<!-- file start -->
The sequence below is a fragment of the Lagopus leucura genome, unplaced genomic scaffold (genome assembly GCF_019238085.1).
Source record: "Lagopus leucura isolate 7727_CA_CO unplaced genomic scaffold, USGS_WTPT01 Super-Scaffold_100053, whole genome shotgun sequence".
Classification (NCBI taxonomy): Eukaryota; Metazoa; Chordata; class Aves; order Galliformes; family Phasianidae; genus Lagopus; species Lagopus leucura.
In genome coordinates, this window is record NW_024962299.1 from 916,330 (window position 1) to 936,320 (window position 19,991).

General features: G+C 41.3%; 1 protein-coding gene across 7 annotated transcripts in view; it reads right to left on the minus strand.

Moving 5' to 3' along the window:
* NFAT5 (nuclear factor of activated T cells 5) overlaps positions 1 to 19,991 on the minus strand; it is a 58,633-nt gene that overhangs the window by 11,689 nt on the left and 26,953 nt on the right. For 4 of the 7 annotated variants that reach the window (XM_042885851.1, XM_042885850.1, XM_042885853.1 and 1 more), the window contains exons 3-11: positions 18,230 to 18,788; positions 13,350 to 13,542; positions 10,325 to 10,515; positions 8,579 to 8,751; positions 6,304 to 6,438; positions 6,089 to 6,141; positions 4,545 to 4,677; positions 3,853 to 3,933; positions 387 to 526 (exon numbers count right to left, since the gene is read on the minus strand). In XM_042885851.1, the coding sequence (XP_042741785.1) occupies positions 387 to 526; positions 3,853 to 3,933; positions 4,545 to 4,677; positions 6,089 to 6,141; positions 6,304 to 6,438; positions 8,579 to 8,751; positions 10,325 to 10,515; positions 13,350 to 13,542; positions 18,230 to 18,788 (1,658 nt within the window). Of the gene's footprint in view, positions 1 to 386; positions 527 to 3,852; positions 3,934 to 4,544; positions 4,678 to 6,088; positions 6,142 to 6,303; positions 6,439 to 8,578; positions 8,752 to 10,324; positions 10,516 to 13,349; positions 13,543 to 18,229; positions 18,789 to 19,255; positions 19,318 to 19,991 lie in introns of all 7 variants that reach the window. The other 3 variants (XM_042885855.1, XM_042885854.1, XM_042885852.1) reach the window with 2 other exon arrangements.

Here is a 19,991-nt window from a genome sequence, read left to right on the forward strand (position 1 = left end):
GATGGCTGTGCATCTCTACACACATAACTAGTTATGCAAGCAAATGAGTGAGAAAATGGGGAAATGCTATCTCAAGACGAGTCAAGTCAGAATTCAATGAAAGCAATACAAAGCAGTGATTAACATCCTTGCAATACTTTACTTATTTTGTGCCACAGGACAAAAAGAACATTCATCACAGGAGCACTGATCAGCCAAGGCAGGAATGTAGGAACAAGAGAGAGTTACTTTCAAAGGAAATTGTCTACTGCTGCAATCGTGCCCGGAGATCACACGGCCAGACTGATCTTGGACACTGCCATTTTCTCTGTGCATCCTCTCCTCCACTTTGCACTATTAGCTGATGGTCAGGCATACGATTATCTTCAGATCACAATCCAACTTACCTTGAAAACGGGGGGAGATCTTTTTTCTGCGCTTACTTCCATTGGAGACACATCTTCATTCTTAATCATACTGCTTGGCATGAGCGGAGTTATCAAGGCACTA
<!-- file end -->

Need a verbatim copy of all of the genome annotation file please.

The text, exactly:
The sequence below is a fragment of the Lagopus leucura genome, unplaced genomic scaffold (genome assembly GCF_019238085.1).
Source record: "Lagopus leucura isolate 7727_CA_CO unplaced genomic scaffold, USGS_WTPT01 Super-Scaffold_100053, whole genome shotgun sequence".
Classification (NCBI taxonomy): Eukaryota; Metazoa; Chordata; class Aves; order Galliformes; family Phasianidae; genus Lagopus; species Lagopus leucura.
In genome coordinates, this window is record NW_024962299.1 from 916,330 (window position 1) to 936,320 (window position 19,991).

General features: G+C 41.3%; 1 protein-coding gene across 7 annotated transcripts in view; it reads right to left on the minus strand.

Moving 5' to 3' along the window:
* NFAT5 (nuclear factor of activated T cells 5) overlaps positions 1 to 19,991 on the minus strand; it is a 58,633-nt gene that overhangs the window by 11,689 nt on the left and 26,953 nt on the right. For 4 of the 7 annotated variants that reach the window (XM_042885851.1, XM_042885850.1, XM_042885853.1 and 1 more), the window contains exons 3-11: positions 18,230 to 18,788; positions 13,350 to 13,542; positions 10,325 to 10,515; positions 8,579 to 8,751; positions 6,304 to 6,438; positions 6,089 to 6,141; positions 4,545 to 4,677; positions 3,853 to 3,933; positions 387 to 526 (exon numbers count right to left, since the gene is read on the minus strand). In XM_042885851.1, the coding sequence (XP_042741785.1) occupies positions 387 to 526; positions 3,853 to 3,933; positions 4,545 to 4,677; positions 6,089 to 6,141; positions 6,304 to 6,438; positions 8,579 to 8,751; positions 10,325 to 10,515; positions 13,350 to 13,542; positions 18,230 to 18,788 (1,658 nt within the window). Of the gene's footprint in view, positions 1 to 386; positions 527 to 3,852; positions 3,934 to 4,544; positions 4,678 to 6,088; positions 6,142 to 6,303; positions 6,439 to 8,578; positions 8,752 to 10,324; positions 10,516 to 13,349; positions 13,543 to 18,229; positions 18,789 to 19,255; positions 19,318 to 19,991 lie in introns of all 7 variants that reach the window. The other 3 variants (XM_042885855.1, XM_042885854.1, XM_042885852.1) reach the window with 2 other exon arrangements.

Here is a 19,991-nt window from a genome sequence, read left to right on the forward strand (position 1 = left end):
GATGGCTGTGCATCTCTACACACATAACTAGTTATGCAAGCAAATGAGTGAGAAAATGGGGAAATGCTATCTCAAGACGAGTCAAGTCAGAATTCAATGAAAGCAATACAAAGCAGTGATTAACATCCTTGCAATACTTTACTTATTTTGTGCCACAGGACAAAAAGAACATTCATCACAGGAGCACTGATCAGCCAAGGCAGGAATGTAGGAACAAGAGAGAGTTACTTTCAAAGGAAATTGTCTACTGCTGCAATCGTGCCCGGAGATCACACGGCCAGACTGATCTTGGACACTGCCATTTTCTCTGTGCATCCTCTCCTCCACTTTGCACTATTAGCTGATGGTCAGGCATACGATTATCTTCAGATCACAATCCAACTTACCTTGAAAACGGGGGGAGATCTTTTTTCTGCGCTTACTTCCATTGGAGACACATCTTCATTCTTAATCATACTGCTTGGCATGAGCGGAGTTATCAAGGCACTA